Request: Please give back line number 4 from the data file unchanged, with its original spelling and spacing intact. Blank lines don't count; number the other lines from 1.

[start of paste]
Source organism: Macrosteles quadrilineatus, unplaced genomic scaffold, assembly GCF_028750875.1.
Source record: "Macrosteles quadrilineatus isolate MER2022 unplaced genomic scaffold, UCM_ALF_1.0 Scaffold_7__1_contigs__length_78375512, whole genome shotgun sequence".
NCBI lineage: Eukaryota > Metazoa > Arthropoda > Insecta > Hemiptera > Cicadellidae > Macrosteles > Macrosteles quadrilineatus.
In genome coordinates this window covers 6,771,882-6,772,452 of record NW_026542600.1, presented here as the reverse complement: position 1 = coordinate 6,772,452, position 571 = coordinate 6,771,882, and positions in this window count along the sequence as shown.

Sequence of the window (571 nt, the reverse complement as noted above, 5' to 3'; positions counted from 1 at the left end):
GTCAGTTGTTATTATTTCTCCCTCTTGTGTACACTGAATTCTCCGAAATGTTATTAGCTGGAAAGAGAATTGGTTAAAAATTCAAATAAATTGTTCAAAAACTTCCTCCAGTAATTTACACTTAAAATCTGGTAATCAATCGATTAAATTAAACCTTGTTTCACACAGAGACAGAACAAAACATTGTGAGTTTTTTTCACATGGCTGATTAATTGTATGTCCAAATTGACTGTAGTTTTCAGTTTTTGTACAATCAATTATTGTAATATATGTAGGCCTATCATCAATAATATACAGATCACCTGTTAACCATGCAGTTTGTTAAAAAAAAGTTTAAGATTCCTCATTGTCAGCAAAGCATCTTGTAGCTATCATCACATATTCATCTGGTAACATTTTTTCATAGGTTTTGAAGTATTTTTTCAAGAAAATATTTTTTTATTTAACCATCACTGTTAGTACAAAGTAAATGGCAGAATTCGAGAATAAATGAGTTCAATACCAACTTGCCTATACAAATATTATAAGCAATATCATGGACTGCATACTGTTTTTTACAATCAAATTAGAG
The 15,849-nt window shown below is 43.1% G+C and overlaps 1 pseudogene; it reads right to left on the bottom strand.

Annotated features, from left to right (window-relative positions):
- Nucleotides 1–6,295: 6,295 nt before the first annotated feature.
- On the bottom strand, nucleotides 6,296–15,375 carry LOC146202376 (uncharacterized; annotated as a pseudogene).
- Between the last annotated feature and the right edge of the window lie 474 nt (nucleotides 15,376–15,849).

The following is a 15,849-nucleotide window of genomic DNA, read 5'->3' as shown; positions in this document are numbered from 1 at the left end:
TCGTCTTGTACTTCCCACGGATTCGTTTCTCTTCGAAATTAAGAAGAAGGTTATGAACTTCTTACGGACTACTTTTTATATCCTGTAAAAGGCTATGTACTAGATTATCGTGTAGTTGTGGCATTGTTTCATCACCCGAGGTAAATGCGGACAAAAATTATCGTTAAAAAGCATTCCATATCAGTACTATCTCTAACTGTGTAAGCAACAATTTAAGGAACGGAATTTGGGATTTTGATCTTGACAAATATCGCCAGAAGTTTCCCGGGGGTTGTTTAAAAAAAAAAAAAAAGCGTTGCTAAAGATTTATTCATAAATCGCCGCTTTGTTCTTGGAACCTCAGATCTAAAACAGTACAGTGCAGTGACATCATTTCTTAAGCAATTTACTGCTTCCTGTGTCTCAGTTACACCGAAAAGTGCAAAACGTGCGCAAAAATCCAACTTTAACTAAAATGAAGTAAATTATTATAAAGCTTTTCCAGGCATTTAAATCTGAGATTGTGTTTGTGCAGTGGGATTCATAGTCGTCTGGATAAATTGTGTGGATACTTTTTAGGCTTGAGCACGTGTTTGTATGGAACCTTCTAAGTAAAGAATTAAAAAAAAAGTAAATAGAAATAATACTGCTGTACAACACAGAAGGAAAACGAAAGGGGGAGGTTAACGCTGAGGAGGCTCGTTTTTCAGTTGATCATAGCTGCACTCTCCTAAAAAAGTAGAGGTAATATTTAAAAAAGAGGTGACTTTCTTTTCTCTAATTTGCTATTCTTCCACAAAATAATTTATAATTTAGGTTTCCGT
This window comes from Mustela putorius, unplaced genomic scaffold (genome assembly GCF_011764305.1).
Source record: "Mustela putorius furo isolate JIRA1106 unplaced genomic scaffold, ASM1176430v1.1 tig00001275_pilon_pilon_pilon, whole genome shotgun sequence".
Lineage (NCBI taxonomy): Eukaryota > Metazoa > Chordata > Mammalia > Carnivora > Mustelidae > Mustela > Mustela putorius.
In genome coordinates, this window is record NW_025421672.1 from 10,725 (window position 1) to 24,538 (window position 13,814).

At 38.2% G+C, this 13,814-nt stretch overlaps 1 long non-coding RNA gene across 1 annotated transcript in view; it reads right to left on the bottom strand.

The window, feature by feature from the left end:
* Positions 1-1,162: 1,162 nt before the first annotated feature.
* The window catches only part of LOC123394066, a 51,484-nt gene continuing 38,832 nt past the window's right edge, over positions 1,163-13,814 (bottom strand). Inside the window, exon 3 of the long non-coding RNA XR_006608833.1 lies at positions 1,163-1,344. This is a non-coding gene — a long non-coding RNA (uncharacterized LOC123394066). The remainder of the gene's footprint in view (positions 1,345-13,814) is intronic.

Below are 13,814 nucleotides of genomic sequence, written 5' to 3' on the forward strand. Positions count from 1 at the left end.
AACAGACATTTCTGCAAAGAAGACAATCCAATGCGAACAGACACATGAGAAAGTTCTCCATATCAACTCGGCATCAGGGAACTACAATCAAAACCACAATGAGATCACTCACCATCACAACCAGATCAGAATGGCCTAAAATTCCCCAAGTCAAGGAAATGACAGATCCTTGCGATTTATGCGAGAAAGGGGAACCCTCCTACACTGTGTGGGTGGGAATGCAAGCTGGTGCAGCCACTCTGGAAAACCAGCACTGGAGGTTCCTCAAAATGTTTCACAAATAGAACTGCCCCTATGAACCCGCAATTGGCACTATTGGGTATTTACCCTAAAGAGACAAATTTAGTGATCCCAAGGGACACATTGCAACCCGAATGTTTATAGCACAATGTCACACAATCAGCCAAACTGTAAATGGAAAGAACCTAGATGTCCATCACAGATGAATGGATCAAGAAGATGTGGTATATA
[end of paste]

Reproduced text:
In genome coordinates this window covers 6,771,882-6,772,452 of record NW_026542600.1, presented here as the reverse complement: position 1 = coordinate 6,772,452, position 571 = coordinate 6,771,882, and positions in this window count along the sequence as shown.